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Indonesian GDP Growth Speeds Up in Q2, Surpasses Expectations

According to official data released on Friday, Indonesia’s economic development surged in the April-June quarter amid an export boom fueled by soaring commodity prices. However, the prognosis is jeopardized by monetary tightening, rising inflation, and a potential global recession.

GDP growth in the second quarter was 5.44 percent, which was the strongest growth rate in a year, according to figures from Statistics Indonesia. That exceeded both the first quarter’s 5.01 percent annual growth and the consensus projection of a 5.17 percent increase in a Reuters poll.

The statistics office praised the roughly 20 percent increase in exports from the previous year as a “excellent” result. Comparatively, 16.22 percent was observed in the prior quarter.

The largest economy in Southeast Asia, Indonesia, exports a lot of tin, coal, nickel, and palm oil. Exports have soared, strengthening the nation’s economic resilience, as the crisis in Ukraine has fueled a cycle of rising commodity prices this year.

After the COVID-19 limits were lifted, household consumption—which makes up more than half of GDP—recovered even more. The Eid al-Fitr holiday in May also helped. Investment, however, stagnated.

Sector-wise, the food and beverage, mining, construction, transport, and warehousing industries all experienced stronger growth than in the prior time frame.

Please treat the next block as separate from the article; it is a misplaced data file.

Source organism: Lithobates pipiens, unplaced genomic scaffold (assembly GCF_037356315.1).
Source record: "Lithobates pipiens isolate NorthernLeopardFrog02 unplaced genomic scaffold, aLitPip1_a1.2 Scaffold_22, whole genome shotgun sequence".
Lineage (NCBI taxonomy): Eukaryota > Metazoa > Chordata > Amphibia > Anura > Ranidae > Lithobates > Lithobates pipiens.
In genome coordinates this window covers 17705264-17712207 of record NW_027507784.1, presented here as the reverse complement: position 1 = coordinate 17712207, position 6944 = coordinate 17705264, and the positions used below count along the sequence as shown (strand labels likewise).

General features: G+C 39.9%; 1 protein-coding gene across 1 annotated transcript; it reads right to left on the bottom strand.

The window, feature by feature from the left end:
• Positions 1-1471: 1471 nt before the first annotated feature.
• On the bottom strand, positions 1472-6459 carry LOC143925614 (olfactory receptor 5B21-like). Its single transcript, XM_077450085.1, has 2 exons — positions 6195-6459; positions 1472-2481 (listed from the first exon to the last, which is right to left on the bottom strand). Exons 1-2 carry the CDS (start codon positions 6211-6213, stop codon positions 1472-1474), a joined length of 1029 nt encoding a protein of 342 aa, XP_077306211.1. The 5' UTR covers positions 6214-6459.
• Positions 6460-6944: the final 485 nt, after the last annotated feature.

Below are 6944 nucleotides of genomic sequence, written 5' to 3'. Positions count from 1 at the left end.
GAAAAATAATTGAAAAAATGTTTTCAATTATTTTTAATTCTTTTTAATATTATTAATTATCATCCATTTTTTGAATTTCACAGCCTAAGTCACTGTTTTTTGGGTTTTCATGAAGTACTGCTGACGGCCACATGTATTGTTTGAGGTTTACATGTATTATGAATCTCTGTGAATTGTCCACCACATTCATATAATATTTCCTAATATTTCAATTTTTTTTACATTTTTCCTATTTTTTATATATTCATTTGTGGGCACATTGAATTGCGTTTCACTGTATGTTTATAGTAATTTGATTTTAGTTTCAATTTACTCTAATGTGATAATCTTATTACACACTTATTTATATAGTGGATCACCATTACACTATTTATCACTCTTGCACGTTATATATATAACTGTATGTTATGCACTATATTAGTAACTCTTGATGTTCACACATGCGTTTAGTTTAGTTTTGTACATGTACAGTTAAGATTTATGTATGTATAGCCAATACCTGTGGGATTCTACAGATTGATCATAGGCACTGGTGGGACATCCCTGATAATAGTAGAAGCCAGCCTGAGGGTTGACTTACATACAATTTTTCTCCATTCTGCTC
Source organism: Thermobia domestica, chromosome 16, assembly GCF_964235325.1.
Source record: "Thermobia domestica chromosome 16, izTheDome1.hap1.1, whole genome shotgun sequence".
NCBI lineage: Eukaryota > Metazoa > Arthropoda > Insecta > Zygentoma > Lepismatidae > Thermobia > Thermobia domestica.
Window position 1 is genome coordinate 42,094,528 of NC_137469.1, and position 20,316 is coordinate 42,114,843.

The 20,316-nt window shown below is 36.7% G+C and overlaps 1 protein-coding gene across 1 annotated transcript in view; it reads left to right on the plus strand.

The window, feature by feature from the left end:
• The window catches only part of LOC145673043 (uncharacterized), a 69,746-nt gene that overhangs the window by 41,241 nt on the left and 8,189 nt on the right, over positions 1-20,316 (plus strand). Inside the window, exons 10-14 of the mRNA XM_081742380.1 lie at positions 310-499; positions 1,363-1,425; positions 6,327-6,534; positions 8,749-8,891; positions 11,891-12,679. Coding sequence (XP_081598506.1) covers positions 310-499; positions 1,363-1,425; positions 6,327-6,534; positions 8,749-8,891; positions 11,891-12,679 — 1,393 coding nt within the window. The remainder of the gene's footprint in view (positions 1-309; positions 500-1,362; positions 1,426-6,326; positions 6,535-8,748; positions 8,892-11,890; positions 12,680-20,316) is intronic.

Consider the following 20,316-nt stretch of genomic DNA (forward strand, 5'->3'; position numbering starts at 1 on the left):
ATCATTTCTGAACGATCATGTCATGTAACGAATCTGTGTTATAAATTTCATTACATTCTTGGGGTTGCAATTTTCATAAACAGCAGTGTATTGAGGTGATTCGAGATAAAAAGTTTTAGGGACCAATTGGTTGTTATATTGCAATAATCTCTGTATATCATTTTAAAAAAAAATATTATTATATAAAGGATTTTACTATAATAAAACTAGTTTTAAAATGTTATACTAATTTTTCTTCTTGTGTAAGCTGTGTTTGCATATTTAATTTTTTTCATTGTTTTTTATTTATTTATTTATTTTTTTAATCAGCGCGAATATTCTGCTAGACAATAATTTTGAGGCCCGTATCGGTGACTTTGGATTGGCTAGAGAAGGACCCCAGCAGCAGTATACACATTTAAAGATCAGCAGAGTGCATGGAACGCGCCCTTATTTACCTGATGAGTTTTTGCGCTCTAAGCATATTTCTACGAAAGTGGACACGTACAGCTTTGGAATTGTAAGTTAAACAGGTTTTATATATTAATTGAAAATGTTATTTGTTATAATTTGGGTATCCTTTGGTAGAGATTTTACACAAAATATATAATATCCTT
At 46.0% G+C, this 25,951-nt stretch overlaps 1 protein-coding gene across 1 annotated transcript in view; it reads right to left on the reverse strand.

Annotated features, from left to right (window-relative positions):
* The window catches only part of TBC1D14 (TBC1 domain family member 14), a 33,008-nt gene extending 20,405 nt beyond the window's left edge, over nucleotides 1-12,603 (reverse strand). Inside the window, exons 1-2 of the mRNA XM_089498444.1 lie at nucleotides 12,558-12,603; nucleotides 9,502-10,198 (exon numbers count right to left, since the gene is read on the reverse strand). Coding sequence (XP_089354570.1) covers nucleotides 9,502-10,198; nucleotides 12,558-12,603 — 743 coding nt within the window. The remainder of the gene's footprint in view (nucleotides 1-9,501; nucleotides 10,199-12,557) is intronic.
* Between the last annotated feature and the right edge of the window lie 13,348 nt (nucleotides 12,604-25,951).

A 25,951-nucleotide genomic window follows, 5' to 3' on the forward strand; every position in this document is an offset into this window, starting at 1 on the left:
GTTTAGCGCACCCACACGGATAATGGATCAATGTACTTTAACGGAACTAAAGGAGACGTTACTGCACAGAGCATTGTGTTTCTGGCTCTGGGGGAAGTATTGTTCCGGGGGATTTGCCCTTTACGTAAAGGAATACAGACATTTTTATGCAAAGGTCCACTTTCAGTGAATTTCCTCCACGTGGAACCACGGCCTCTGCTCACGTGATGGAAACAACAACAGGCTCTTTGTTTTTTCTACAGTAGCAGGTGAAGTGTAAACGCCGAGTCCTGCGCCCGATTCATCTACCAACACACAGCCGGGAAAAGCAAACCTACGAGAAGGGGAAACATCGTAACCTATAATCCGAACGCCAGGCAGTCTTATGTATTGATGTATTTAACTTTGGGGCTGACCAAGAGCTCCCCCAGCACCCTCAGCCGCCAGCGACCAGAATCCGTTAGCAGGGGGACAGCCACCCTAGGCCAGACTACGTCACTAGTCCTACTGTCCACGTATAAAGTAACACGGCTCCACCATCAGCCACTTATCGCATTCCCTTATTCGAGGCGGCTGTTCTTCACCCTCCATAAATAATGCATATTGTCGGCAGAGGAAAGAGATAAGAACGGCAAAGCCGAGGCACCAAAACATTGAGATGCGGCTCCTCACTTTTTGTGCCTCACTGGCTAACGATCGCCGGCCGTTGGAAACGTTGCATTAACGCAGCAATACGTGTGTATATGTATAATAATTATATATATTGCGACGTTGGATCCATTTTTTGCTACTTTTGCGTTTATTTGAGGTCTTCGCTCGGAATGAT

It is “strong growth but it won’t last as headwinds mount,” Gareth Leather, an analyst with Capital Economics, said in a note, predicting exports would be affected by declining commodity prices and a global growth slowdown.

Although the price of Indonesian coal is still close to record highs due to strong demand from areas like Europe, the price of palm oil has fallen dramatically in recent months.

The increase in full-year GDP for 2022 will already be at the lower end of the range of 4.5 percent to 5.3 percent, according to the central bank of Indonesia. It had before predicted growth somewhere in the middle of that range.

A worldwide downturn would hurt exports, and domestic inflation would hinder the recovery in consumption, according to Bank Indonesia (BI), which lowered its prediction.

Consumer prices increased 4.94 percent in July compared to the same month last year, which is a seven-year high and has experts urging BI to raise interest rates from pandemic-era lows.

The fact that the economy is doing well should prompt BI to raise interest rates, according to Wellian Wiranto, an economist at OCBC, even though the most recent GDP data revealed “the relatively insular nature of Indonesia’s economy” at a time when recession fears dominate headlines.

OCBC anticipates that the central bank will increase interest rates during its policy review this month.

Airlangga Hartarto, the head of the economic ministry, expressed confidence that the government’s 5.2 percent growth target for the entire 2022 fiscal year will be met. He cited recent foreign company investment promises and a low number of COVID-19 cases.

But the economy was still recovering from the pandemic, he said, adding: “We hope BI will not be in a hurry” to raise interest rates.

Last week, businesses like the Japanese automakers Toyota Motor Corp. and Mitsubishi Motor Corp., as well as the South Korean steel company POSCO Holdings, announced plans to increase their investment in Indonesia.

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